Mexico President-elect Peña Nieto’s win is weaker than expected

Enrique Peña Nieto won 38% of the vote, more than 6 percentage points ahead of his nearest rival, leftist candidate Andres Manuel Lopez Obrador.
(Yuri Cortez / AFP/Getty Images)

MEXICO CITY — Mexico’s Institutional Revolutionary Party is marching back into the presidential palace bolstered by its control of a raft of state governorships and a good standing in Congress.

But its mandate is much shakier than the party had predicted before Sunday’s election, reflecting the nagging suspicions with which many Mexicans regard the PRI and complicating President-elect Enrique Peña Nieto’s ability to execute an ambitious reform program.

He will have to negotiate with rival parties, including a newly empowered left, and will not have the free hand he might have expected as he pursues initiatives such as opening up the massive state oil company, Pemex, to foreign investment. Resistance from the opposition, as well as the old guard of his party and the unions that backed him, could block reforms and condemn Mexico to status quo and economic malaise.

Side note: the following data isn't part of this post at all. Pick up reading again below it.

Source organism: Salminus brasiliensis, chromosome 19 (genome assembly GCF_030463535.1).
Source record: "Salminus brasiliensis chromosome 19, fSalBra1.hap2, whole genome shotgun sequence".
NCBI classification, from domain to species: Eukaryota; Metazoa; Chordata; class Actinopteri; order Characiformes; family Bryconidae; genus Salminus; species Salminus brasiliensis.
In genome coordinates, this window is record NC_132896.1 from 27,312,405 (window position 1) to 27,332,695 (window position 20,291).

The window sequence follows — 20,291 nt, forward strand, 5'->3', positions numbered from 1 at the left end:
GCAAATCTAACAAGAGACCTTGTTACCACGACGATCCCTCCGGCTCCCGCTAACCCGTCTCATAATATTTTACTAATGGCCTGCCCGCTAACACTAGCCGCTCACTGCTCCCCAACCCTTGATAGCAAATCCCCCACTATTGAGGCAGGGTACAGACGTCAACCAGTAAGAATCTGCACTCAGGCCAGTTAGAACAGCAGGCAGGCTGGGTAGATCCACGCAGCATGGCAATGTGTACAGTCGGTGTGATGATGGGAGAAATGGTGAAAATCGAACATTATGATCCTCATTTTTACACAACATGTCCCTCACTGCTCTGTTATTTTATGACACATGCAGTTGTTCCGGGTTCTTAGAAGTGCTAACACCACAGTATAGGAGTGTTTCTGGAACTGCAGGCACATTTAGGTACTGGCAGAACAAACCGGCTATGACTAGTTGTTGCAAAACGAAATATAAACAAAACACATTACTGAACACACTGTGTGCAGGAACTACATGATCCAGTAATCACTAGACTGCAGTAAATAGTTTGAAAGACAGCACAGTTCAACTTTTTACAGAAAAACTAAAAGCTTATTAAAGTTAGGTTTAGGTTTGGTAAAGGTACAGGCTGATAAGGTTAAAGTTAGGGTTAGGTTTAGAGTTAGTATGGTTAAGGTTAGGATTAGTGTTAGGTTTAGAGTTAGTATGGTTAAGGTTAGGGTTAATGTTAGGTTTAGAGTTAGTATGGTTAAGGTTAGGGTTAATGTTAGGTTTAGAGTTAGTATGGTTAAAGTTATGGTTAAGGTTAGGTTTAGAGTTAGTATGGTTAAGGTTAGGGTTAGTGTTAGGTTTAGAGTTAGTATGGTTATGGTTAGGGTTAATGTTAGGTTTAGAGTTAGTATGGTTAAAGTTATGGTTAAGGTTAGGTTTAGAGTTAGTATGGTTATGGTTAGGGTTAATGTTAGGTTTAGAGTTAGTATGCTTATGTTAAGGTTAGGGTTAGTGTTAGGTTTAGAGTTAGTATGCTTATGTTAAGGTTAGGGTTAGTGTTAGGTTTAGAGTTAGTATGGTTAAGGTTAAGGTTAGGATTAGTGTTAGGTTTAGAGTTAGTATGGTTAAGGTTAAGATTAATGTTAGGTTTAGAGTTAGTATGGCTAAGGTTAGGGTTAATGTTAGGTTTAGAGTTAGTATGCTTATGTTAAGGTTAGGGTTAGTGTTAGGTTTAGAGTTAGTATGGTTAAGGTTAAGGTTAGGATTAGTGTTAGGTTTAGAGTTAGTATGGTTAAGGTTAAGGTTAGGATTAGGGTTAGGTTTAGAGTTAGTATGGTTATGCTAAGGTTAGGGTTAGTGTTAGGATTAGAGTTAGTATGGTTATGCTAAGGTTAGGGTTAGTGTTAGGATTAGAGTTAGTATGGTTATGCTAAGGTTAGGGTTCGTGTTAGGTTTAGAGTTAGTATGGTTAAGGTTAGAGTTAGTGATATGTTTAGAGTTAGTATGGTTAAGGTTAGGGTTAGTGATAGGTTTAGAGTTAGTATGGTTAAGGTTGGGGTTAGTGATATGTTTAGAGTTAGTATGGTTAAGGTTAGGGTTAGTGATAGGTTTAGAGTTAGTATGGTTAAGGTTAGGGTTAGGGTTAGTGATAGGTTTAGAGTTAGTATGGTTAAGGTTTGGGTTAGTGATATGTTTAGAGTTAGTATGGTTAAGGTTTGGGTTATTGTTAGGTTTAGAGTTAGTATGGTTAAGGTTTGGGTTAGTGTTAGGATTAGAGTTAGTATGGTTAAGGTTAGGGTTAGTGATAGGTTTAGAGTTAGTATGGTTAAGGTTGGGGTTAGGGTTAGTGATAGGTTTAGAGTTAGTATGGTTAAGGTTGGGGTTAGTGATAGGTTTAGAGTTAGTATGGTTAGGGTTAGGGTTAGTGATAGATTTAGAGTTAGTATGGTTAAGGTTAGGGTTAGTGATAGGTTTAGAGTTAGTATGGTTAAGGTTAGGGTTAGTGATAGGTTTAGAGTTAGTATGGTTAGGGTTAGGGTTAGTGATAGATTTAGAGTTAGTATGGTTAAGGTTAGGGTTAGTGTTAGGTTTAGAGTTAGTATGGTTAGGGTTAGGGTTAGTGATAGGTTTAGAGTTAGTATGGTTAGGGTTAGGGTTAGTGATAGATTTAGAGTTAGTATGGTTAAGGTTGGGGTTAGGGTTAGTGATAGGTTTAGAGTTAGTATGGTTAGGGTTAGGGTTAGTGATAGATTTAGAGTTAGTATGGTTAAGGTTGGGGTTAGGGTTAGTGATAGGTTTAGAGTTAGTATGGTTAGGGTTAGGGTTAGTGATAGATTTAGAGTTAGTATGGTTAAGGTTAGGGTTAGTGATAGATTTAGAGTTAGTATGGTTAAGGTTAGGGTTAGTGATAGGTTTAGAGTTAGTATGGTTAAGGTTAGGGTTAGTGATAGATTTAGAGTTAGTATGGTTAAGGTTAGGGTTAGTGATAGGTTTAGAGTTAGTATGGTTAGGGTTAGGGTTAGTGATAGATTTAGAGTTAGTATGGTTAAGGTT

PHOTOS: Mexico election

“His mandate is clearly weaker than expected,” said Carlos Ramirez, a Mexico analyst for the New York-based Eurasia Group.

“He will be in a tough spot. The view inside the party was that they were going to win by a landslide.... Peña will have to choose his battles because he’s likely to encounter resistance from within his coalition.”

Peña Nieto will be handcuffed to some degree by the wariness with which voters viewed handing power back to his party, whose 70-year rule was characterized by rampant corruption and authoritarian practices. Despite his victory, 3 in 5 voters cast ballots for other parties.

“It would be in the PRI’s interest to read this victory with humility, that they won despite their limitations,” said Jesus Silva-Herzog Marquez, a columnist with the newspaper Reforma. “The PRI is obliged now to show it can govern democratically. It must admit that the sources of this deep, stubborn lack of confidence are, in the end, healthy and necessary.”

Peña Nieto, who does not take office until December, appears to understand the pressure he is under to prove that the PRI has changed. Claiming victory shortly before midnight Sunday, and repeating it Monday in a meeting with reporters, he declared his future government “willing to listen, open to criticism.” What he will not do, he said, is “return to the past.”

In the Monday remarks, Peña Nieto also said he had received congratulatory messages from various heads of state, including a telephone call from President Obama. The White House said the president “reiterated his commitment to working in partnership with Mexico and looks forward to advancing common goals, including promoting democracy, economic prosperity and security in the region and around the globe, in the coming years.”